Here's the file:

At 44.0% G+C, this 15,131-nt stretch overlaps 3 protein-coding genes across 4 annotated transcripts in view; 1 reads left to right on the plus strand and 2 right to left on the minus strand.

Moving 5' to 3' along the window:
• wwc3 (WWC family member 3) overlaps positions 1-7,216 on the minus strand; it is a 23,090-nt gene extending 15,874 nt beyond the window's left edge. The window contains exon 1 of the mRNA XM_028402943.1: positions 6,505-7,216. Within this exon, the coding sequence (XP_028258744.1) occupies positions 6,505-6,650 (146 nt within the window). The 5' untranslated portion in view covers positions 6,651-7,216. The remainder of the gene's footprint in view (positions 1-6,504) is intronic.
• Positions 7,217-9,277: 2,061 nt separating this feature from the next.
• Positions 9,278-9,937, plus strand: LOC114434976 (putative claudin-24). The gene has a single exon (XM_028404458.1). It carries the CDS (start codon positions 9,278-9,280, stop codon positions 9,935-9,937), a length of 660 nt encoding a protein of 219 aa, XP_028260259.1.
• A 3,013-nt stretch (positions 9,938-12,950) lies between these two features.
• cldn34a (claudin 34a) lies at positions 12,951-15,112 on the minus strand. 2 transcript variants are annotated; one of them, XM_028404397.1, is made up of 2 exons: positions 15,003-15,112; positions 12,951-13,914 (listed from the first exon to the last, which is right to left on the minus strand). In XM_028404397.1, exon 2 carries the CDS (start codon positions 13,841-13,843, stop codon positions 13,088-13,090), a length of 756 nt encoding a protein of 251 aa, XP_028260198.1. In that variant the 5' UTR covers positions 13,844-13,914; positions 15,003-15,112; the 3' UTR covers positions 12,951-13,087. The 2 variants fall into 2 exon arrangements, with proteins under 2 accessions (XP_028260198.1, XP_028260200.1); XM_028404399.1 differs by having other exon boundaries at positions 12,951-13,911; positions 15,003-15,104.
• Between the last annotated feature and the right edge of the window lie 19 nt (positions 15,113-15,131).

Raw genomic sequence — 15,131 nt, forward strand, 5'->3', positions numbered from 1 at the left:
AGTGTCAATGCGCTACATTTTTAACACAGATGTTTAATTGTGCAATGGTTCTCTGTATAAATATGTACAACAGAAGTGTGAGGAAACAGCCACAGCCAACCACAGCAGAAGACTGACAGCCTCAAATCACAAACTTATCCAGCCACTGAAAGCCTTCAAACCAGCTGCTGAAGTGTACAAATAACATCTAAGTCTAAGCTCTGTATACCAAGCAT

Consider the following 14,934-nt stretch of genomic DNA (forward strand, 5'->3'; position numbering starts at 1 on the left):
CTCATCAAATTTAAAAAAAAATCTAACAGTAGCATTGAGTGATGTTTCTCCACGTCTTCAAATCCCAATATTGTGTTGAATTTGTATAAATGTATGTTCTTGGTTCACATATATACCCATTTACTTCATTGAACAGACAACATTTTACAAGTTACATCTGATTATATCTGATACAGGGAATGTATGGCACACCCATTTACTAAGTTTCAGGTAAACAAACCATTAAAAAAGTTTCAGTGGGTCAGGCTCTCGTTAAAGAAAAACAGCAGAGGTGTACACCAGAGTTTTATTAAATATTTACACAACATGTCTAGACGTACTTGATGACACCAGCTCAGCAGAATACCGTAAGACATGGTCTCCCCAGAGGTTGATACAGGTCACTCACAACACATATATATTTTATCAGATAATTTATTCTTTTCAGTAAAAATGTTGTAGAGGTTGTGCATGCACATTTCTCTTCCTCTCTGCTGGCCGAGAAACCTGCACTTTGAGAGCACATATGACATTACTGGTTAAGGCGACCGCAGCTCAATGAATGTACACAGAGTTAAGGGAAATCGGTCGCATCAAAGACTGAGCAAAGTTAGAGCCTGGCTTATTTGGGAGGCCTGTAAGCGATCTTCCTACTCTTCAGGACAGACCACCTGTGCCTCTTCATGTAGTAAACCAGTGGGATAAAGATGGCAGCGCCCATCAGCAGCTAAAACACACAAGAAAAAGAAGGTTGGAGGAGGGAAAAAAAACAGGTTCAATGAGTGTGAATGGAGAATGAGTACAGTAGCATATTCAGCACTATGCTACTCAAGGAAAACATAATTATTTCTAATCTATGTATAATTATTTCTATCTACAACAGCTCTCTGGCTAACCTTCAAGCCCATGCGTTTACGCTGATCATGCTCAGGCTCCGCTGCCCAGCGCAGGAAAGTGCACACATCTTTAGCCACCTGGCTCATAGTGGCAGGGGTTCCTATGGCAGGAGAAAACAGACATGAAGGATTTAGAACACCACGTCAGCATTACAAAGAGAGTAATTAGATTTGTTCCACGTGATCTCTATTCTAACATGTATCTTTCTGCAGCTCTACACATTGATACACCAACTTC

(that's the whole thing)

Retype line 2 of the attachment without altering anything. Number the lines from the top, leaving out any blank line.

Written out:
Moving 5' to 3' along the window: